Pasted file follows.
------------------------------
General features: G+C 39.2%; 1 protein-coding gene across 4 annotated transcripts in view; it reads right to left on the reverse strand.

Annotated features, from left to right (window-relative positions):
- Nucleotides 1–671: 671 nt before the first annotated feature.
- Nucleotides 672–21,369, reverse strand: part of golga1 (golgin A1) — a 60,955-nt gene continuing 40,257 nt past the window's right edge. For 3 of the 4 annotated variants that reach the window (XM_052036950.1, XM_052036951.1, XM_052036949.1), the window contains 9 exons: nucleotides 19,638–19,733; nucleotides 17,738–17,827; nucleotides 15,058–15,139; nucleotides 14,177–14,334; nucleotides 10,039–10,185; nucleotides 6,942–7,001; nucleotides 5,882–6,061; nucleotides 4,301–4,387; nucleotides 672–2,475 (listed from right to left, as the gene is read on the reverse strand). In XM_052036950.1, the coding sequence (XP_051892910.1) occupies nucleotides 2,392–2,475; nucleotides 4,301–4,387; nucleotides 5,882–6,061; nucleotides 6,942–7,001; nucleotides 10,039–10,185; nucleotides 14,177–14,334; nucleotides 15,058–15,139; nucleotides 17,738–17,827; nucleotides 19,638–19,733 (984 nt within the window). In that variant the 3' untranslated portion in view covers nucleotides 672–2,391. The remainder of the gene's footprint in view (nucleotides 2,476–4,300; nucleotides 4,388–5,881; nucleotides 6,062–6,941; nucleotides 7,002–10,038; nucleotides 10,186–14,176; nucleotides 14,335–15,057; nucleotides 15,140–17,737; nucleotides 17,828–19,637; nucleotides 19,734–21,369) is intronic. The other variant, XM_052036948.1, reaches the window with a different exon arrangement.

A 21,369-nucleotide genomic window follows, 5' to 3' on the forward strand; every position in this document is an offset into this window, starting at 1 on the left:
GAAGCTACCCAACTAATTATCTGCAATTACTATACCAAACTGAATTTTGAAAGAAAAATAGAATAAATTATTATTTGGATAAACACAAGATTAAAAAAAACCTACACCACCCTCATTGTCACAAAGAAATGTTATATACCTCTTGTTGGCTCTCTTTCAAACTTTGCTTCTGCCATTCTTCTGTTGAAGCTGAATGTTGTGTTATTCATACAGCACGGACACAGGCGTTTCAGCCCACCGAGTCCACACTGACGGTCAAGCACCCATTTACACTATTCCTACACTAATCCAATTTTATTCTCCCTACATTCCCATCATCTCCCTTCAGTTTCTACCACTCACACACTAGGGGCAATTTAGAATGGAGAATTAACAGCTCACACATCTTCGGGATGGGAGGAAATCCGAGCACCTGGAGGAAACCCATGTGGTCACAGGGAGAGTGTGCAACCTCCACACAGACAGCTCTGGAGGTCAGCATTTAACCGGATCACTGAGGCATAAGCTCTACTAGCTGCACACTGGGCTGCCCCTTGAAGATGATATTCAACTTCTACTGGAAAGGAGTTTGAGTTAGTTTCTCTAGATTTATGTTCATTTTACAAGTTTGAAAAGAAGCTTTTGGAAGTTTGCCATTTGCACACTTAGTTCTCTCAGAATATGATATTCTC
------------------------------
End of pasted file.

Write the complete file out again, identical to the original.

General features: G+C 39.2%; 1 protein-coding gene across 4 annotated transcripts in view; it reads right to left on the reverse strand.

Annotated features, from left to right (window-relative positions):
- Nucleotides 1–671: 671 nt before the first annotated feature.
- Nucleotides 672–21,369, reverse strand: part of golga1 (golgin A1) — a 60,955-nt gene continuing 40,257 nt past the window's right edge. For 3 of the 4 annotated variants that reach the window (XM_052036950.1, XM_052036951.1, XM_052036949.1), the window contains 9 exons: nucleotides 19,638–19,733; nucleotides 17,738–17,827; nucleotides 15,058–15,139; nucleotides 14,177–14,334; nucleotides 10,039–10,185; nucleotides 6,942–7,001; nucleotides 5,882–6,061; nucleotides 4,301–4,387; nucleotides 672–2,475 (listed from right to left, as the gene is read on the reverse strand). In XM_052036950.1, the coding sequence (XP_051892910.1) occupies nucleotides 2,392–2,475; nucleotides 4,301–4,387; nucleotides 5,882–6,061; nucleotides 6,942–7,001; nucleotides 10,039–10,185; nucleotides 14,177–14,334; nucleotides 15,058–15,139; nucleotides 17,738–17,827; nucleotides 19,638–19,733 (984 nt within the window). In that variant the 3' untranslated portion in view covers nucleotides 672–2,391. The remainder of the gene's footprint in view (nucleotides 2,476–4,300; nucleotides 4,388–5,881; nucleotides 6,062–6,941; nucleotides 7,002–10,038; nucleotides 10,186–14,176; nucleotides 14,335–15,057; nucleotides 15,140–17,737; nucleotides 17,828–19,637; nucleotides 19,734–21,369) is intronic. The other variant, XM_052036948.1, reaches the window with a different exon arrangement.

A 21,369-nucleotide genomic window follows, 5' to 3' on the forward strand; every position in this document is an offset into this window, starting at 1 on the left:
GAAGCTACCCAACTAATTATCTGCAATTACTATACCAAACTGAATTTTGAAAGAAAAATAGAATAAATTATTATTTGGATAAACACAAGATTAAAAAAAACCTACACCACCCTCATTGTCACAAAGAAATGTTATATACCTCTTGTTGGCTCTCTTTCAAACTTTGCTTCTGCCATTCTTCTGTTGAAGCTGAATGTTGTGTTATTCATACAGCACGGACACAGGCGTTTCAGCCCACCGAGTCCACACTGACGGTCAAGCACCCATTTACACTATTCCTACACTAATCCAATTTTATTCTCCCTACATTCCCATCATCTCCCTTCAGTTTCTACCACTCACACACTAGGGGCAATTTAGAATGGAGAATTAACAGCTCACACATCTTCGGGATGGGAGGAAATCCGAGCACCTGGAGGAAACCCATGTGGTCACAGGGAGAGTGTGCAACCTCCACACAGACAGCTCTGGAGGTCAGCATTTAACCGGATCACTGAGGCATAAGCTCTACTAGCTGCACACTGGGCTGCCCCTTGAAGATGATATTCAACTTCTACTGGAAAGGAGTTTGAGTTAGTTTCTCTAGATTTATGTTCATTTTACAAGTTTGAAAAGAAGCTTTTGGAAGTTTGCCATTTGCACACTTAGTTCTCTCAGAATATGATATTCTC